Southern Accents purchased the salvage rights and was thrilled to discover that we were able to salvage almost every piece of the building for re use.
Oil Chandelier from Shelbyville, Tennessee
Our favorite item from the church was this incredible three tier oil chandelier. The picture above shows the original light as it hung in the church on the left. The picture on the right is the light as it hangs in our showroom. The bottom is a picture of a wooden board that was found by the owner while tearing out the walls. One of the names on the board is Mrs. Sue Riggs Gill and the date 1887. Mrs. Gill donated the oil chandelier which was later converted to electric and used until the building was taken down in 2008. The detailing on this unique light is magnificent! The original shades were removed and stored for safe keeping.
Closeup of gas chandelier.
We love uncovering and preserving historical content. Being able to trace the history of an item and pass it on to the new owner is the most exciting aspect of what we do. This light currently hangs above the staircase in our showroom and is available for purchase. Visit our website to view details and pricing information on this unique light.
June 2012 we set a goal of sending out one informative newsletter per week to our subscribers. We wanted to provide interesting content centered around the things for which we are passionate; our business, family, and community. Our second newsletter titled “It’s A Dog’s Life” introduced our readers to Bobbie and Chance. Many of you have asked, so we want to take this opportunity to provide an update on the adventures of our two rescue pups!
Bobbie, who typically resides in the front window of the showroom, was caught this day doing a little sun bathing on the side walk. Activity in and around the store is typically done under Bobbie’s watchful eye. She continues to patrol the area but these days her steps are a little more spry thanks to Chance who keeps her on her toes… or rather her paws!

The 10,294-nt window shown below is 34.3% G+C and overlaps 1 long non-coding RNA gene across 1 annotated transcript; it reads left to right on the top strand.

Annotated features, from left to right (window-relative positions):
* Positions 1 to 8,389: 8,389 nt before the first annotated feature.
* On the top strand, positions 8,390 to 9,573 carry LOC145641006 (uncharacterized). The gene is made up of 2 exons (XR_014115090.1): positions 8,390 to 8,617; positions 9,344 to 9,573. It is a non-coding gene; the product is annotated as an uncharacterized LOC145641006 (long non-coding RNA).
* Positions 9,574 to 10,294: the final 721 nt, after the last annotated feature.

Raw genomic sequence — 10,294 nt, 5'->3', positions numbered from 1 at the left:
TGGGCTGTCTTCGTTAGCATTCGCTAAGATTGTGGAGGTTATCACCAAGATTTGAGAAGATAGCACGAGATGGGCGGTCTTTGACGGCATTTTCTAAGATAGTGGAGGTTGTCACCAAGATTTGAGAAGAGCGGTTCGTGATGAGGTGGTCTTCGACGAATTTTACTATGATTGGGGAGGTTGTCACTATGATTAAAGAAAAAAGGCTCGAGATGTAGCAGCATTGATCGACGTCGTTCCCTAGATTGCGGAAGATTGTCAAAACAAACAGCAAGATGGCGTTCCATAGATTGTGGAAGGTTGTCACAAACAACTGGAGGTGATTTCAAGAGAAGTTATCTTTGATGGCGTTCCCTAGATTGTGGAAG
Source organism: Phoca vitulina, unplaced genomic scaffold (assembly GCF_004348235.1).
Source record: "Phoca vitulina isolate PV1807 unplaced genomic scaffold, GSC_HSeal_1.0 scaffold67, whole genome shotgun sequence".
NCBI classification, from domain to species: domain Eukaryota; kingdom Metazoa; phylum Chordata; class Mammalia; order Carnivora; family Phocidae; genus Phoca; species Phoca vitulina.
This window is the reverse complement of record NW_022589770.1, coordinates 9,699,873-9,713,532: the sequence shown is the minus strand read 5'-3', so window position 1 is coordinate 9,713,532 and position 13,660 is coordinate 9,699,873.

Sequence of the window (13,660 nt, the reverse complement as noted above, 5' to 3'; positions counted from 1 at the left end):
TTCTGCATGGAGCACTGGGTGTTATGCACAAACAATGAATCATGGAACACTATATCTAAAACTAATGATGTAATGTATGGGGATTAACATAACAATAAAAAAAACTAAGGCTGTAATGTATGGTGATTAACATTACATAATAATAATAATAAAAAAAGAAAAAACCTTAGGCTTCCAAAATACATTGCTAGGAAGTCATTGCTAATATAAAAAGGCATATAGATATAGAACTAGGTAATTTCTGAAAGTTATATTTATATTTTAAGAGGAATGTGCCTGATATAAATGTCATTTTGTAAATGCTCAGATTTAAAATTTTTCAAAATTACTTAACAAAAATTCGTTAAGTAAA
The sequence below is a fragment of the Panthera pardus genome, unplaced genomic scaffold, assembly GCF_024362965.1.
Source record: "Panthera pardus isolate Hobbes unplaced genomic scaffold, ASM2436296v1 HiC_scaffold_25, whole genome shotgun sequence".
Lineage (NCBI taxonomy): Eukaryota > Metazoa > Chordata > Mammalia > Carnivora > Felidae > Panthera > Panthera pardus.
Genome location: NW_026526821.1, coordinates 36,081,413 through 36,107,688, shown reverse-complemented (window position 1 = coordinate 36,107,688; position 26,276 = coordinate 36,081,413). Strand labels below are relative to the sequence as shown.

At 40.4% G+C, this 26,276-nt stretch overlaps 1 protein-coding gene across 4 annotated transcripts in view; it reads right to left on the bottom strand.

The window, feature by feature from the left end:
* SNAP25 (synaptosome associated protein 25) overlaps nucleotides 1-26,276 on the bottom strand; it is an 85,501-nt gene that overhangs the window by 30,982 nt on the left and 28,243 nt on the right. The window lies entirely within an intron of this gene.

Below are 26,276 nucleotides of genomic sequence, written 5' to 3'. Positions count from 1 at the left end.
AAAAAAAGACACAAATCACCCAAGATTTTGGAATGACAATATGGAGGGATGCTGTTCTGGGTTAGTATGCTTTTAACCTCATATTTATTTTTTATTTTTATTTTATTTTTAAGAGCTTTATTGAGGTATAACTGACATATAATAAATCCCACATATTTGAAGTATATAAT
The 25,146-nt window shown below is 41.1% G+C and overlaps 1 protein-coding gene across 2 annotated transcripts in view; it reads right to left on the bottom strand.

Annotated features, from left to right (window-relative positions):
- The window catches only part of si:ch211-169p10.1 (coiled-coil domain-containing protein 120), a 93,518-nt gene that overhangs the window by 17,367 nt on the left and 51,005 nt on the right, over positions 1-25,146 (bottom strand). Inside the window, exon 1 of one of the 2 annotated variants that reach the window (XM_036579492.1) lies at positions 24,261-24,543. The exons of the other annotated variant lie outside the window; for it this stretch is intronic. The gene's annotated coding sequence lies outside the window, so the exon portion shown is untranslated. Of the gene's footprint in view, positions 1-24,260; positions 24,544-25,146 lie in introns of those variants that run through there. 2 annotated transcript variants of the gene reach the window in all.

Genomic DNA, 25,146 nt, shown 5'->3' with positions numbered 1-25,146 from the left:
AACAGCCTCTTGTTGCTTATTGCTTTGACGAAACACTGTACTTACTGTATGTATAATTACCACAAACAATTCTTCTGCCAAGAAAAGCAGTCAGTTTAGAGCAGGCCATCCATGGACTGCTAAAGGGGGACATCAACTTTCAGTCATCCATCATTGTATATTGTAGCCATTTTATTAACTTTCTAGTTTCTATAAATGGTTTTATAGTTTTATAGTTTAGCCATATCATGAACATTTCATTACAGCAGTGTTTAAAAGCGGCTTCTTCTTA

As suspected, the biggest change over the past six month’s has been with Chance. The cute little parking lot pup has grown into a 70lb horse! There is never a dull moment with Chance around. In the past six months he has consumed one sofa, approximately six dog beds and most recently a Christmas tree’s worth of ornaments. His comical escapades include smashing face first into the glass door as he tries to catch the bugs… on the other side of the glass! Comical as it may be to watch, we often suspect that Chance may just be one fry short of a Happy Meal!
Chance’s favorite activity is riding shot gun around town with Heather. Make no mistake, his claim on the front passenger seat of her vehicle quite often relegates Garlan to take a back seat, literally! 3:00 am walks to “take care of business” has Heather feeling as if they have a new baby in the house.
Together Bobbie and Chance are quite the pair, providing plenty of daily entertainment. Bedtime finds them settling down together, side by side. They have a true affection for one another. Despite the occasional frustrations of trying to train a lab puppy, we suspect that life without Bobbie and Chance might just be a little dull!
If you have the opportunity to stop by our showroom make sure you ask about the dogs. Most likely you’ll find Bobbie snoozing in the window or patrolling the sidewalks. There’s a chance that you will see Chance although he’s currently banned from the showroom until he outgrows his ‘active puppy stage’! If you missed their introduction you can catch their story on our BLOG.